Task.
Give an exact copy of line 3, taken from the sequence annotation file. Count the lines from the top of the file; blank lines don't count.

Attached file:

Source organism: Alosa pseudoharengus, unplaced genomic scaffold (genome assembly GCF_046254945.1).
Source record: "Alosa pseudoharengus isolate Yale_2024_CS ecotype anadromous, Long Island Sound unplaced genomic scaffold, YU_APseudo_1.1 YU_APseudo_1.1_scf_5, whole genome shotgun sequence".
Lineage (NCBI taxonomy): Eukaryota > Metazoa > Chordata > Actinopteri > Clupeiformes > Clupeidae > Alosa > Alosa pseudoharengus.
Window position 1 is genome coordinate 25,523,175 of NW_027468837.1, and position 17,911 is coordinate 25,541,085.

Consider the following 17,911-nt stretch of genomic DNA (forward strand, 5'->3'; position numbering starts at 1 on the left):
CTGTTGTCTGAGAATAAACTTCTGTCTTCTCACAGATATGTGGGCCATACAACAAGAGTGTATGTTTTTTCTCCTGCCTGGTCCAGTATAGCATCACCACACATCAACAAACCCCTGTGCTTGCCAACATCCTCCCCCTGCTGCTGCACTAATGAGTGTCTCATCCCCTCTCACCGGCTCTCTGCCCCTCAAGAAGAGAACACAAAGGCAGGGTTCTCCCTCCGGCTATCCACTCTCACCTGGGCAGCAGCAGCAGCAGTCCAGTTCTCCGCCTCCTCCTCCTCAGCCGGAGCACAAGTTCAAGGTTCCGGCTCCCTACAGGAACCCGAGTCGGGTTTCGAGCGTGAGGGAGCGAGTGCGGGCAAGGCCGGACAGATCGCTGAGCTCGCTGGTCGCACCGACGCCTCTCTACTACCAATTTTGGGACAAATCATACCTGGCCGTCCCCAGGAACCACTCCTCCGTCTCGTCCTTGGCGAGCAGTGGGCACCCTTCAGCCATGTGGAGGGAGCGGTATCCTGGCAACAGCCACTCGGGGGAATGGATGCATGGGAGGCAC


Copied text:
Lineage (NCBI taxonomy): Eukaryota > Metazoa > Chordata > Actinopteri > Clupeiformes > Clupeidae > Alosa > Alosa pseudoharengus.